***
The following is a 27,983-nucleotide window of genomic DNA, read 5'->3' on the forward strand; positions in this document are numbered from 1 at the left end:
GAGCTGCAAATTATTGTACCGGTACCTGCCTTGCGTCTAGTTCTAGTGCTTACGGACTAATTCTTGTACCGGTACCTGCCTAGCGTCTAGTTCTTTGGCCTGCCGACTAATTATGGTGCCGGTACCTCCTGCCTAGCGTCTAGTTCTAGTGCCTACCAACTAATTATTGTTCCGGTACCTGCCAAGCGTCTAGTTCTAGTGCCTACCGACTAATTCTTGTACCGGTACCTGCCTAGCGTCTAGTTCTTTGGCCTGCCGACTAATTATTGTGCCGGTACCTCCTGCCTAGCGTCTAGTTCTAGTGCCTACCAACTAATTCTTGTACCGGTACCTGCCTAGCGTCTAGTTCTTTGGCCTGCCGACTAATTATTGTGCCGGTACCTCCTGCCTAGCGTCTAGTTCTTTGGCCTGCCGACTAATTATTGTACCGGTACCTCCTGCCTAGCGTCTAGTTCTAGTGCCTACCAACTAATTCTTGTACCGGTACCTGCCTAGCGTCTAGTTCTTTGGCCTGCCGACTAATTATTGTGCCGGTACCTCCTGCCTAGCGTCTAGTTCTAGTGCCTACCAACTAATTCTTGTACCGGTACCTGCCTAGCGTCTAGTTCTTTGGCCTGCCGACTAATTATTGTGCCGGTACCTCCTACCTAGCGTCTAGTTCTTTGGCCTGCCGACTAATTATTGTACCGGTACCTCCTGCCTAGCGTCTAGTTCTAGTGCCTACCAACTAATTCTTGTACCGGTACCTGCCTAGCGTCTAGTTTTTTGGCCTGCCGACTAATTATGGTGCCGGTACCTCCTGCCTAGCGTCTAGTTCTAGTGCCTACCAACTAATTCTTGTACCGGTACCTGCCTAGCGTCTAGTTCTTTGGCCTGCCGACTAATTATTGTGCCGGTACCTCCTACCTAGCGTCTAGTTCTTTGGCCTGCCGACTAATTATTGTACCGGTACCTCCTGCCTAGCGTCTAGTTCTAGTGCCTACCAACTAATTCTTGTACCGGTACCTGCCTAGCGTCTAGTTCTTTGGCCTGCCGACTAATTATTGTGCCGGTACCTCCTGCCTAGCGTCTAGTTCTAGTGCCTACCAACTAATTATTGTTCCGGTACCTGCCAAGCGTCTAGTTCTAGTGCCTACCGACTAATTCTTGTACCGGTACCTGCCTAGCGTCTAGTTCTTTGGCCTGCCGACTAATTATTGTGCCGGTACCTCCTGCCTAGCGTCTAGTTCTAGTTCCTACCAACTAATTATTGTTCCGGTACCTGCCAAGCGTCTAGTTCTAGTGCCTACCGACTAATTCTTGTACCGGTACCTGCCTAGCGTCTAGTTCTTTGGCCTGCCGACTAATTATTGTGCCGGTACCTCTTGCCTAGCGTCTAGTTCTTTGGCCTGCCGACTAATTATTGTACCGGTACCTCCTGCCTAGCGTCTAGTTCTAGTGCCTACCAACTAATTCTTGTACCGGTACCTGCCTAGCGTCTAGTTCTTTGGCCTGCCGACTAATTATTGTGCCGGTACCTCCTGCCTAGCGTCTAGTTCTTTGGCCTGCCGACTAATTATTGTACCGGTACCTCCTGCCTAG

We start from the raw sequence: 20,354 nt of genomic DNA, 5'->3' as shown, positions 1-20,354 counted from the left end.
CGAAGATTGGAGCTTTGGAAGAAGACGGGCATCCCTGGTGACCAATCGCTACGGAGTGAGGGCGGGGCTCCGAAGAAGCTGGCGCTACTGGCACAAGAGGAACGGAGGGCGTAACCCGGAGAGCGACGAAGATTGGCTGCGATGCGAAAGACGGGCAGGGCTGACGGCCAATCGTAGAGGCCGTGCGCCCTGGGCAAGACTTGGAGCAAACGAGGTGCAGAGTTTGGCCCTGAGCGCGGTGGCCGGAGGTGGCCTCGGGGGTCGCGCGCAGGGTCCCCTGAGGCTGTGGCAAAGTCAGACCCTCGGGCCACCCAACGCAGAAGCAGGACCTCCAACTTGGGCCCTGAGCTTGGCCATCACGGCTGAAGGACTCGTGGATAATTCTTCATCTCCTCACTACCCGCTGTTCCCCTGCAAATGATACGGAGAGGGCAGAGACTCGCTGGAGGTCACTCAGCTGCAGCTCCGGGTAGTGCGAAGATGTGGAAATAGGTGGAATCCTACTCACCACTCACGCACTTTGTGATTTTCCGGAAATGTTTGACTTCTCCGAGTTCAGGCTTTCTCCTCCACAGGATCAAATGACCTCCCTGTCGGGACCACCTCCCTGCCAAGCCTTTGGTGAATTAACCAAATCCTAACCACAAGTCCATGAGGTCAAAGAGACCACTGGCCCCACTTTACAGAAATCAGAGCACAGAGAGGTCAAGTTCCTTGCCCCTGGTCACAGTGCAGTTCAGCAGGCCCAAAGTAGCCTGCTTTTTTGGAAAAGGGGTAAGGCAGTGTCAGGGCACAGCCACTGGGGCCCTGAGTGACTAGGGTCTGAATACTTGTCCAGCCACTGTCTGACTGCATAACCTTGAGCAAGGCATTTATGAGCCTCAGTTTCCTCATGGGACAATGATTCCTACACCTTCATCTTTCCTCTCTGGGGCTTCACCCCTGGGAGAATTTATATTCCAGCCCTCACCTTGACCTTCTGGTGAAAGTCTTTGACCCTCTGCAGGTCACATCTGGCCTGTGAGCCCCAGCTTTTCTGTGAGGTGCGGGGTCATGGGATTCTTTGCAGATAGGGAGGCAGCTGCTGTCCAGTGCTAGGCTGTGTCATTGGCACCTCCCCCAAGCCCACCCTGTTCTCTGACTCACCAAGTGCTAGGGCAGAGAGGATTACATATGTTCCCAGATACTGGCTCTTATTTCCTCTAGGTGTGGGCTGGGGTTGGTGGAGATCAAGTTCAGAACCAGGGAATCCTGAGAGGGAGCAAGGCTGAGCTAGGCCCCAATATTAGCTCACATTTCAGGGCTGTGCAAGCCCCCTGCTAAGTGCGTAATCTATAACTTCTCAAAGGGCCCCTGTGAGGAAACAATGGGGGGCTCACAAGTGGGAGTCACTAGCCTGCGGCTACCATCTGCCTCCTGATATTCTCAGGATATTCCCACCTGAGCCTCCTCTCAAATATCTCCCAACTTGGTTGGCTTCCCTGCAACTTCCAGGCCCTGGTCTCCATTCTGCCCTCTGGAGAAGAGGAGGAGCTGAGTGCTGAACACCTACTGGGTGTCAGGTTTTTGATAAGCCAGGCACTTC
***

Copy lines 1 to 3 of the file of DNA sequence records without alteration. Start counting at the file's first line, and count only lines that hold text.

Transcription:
The following is a 27,983-nucleotide window of genomic DNA, read 5'->3' on the forward strand; positions in this document are numbered from 1 at the left end:
GAGCTGCAAATTATTGTACCGGTACCTGCCTTGCGTCTAGTTCTAGTGCTTACGGACTAATTCTTGTACCGGTACCTGCCTAGCGTCTAGTTCTTTGGCCTGCCGACTAATTATGGTGCCGGTACCTCCTGCCTAGCGTCTAGTTCTAGTGCCTACCAACTAATTATTGTTCCGGTACCTGCCAAGCGTCTAGTTCTAGTGCCTACCGACTAATTCTTGTACCGGTACCTGCCTAGCGTCTAGTTCTTTGGCCTGCCGACTAATTATTGTGCCGGTACCTCCTGCCTAGCGTCTAGTTCTAGTGCCTACCAACTAATTCTTGTACCGGTACCTGCCTAGCGTCTAGTTCTTTGGCCTGCCGACTAATTATTGTGCCGGTACCTCCTGCCTAGCGTCTAGTTCTTTGGCCTGCCGACTAATTATTGTACCGGTACCTCCTGCCTAGCGTCTAGTTCTAGTGCCTACCAACTAATTCTTGTACCGGTACCTGCCTAGCGTCTAGTTCTTTGGCCTGCCGACTAATTATTGTGCCGGTACCTCCTGCCTAGCGTCTAGTTCTAGTGCCTACCAACTAATTCTTGTACCGGTACCTGCCTAGCGTCTAGTTCTTTGGCCTGCCGACTAATTATTGTGCCGGTACCTCCTACCTAGCGTCTAGTTCTTTGGCCTGCCGACTAATTATTGTACCGGTACCTCCTGCCTAGCGTCTAGTTCTAGTGCCTACCAACTAATTCTTGTACCGGTACCTGCCTAGCGTCTAGTTTTTTGGCCTGCCGACTAATTATGGTGCCGGTACCTCCTGCCTAGCGTCTAGTTCTAGTGCCTACCAACTAATTCTTGTACCGGTACCTGCCTAGCGTCTAGTTCTTTGGCCTGCCGACTAATTATTGTGCCGGTACCTCCTACCTAGCGTCTAGTTCTTTGGCCTGCCGACTAATTATTGTACCGGTACCTCCTGCCTAGCGTCTAGTTCTAGTGCCTACCAACTAATTCTTGTACCGGTACCTGCCTAGCGTCTAGTTCTTTGGCCTGCCGACTAATTATTGTGCCGGTACCTCCTGCCTAGCGTCTAGTTCTAGTGCCTACCAACTAATTATTGTTCCGGTACCTGCCAAGCGTCTAGTTCTAGTGCCTACCGACTAATTCTTGTACCGGTACCTGCCTAGCGTCTAGTTCTTTGGCCTGCCGACTAATTATTGTGCCGGTACCTCCTGCCTAGCGTCTAGTTCTAGTTCCTACCAACTAATTATTGTTCCGGTACCTGCCAAGCGTCTAGTTCTAGTGCCTACCGACTAATTCTTGTACCGGTACCTGCCTAGCGTCTAGTTCTTTGGCCTGCCGACTAATTATTGTGCCGGTACCTCTTGCCTAGCGTCTAGTTCTTTGGCCTGCCGACTAATTATTGTACCGGTACCTCCTGCCTAGCGTCTAGTTCTAGTGCCTACCAACTAATTCTTGTACCGGTACCTGCCTAGCGTCTAGTTCTTTGGCCTGCCGACTAATTATTGTGCCGGTACCTCCTGCCTAGCGTCTAGTTCTTTGGCCTGCCGACTAATTATTGTACCGGTACCTCCTGCCTAG

We start from the raw sequence: 20,354 nt of genomic DNA, 5'->3' as shown, positions 1-20,354 counted from the left end.